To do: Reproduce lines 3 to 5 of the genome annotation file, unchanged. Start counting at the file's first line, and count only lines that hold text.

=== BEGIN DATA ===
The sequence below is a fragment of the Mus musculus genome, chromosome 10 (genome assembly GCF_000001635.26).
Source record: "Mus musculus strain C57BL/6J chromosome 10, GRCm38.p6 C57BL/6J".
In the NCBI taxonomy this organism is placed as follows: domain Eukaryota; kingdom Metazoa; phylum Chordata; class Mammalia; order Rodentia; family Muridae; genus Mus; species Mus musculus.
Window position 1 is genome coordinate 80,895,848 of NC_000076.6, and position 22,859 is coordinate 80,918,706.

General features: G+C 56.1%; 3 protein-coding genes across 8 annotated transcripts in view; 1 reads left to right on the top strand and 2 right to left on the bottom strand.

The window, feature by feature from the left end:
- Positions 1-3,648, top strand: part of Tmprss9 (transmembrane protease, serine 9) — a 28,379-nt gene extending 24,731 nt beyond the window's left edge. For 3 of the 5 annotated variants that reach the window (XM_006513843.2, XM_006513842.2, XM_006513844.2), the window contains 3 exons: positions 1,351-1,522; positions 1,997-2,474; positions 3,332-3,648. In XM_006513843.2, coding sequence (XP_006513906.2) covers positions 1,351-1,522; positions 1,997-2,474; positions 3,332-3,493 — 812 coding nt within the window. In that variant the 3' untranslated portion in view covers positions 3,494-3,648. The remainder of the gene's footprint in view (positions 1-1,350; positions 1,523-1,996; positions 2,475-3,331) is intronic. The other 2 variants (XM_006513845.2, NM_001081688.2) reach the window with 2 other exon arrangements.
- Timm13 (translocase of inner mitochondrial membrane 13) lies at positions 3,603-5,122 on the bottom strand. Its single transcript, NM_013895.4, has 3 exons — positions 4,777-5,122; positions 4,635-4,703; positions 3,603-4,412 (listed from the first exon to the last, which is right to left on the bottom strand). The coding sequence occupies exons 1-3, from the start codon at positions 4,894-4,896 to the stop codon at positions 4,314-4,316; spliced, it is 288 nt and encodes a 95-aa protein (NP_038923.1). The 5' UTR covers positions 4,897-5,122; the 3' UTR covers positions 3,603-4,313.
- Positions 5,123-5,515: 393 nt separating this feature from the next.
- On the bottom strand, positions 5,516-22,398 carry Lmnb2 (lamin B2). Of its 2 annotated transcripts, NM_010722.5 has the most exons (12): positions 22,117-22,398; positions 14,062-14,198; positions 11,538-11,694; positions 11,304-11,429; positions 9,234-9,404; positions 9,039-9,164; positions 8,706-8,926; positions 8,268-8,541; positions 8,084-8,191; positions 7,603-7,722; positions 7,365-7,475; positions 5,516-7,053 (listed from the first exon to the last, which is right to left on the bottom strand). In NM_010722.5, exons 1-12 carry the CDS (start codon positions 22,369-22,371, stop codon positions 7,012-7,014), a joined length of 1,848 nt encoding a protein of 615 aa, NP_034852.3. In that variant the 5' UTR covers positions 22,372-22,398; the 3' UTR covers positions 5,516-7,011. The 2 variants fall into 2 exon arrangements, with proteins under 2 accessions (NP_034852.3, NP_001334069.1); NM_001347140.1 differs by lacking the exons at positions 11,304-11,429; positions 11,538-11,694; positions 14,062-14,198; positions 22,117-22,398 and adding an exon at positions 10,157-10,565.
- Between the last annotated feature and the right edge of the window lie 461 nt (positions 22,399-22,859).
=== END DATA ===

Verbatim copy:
In the NCBI taxonomy this organism is placed as follows: domain Eukaryota; kingdom Metazoa; phylum Chordata; class Mammalia; order Rodentia; family Muridae; genus Mus; species Mus musculus.
Window position 1 is genome coordinate 80,895,848 of NC_000076.6, and position 22,859 is coordinate 80,918,706.

General features: G+C 56.1%; 3 protein-coding genes across 8 annotated transcripts in view; 1 reads left to right on the top strand and 2 right to left on the bottom strand.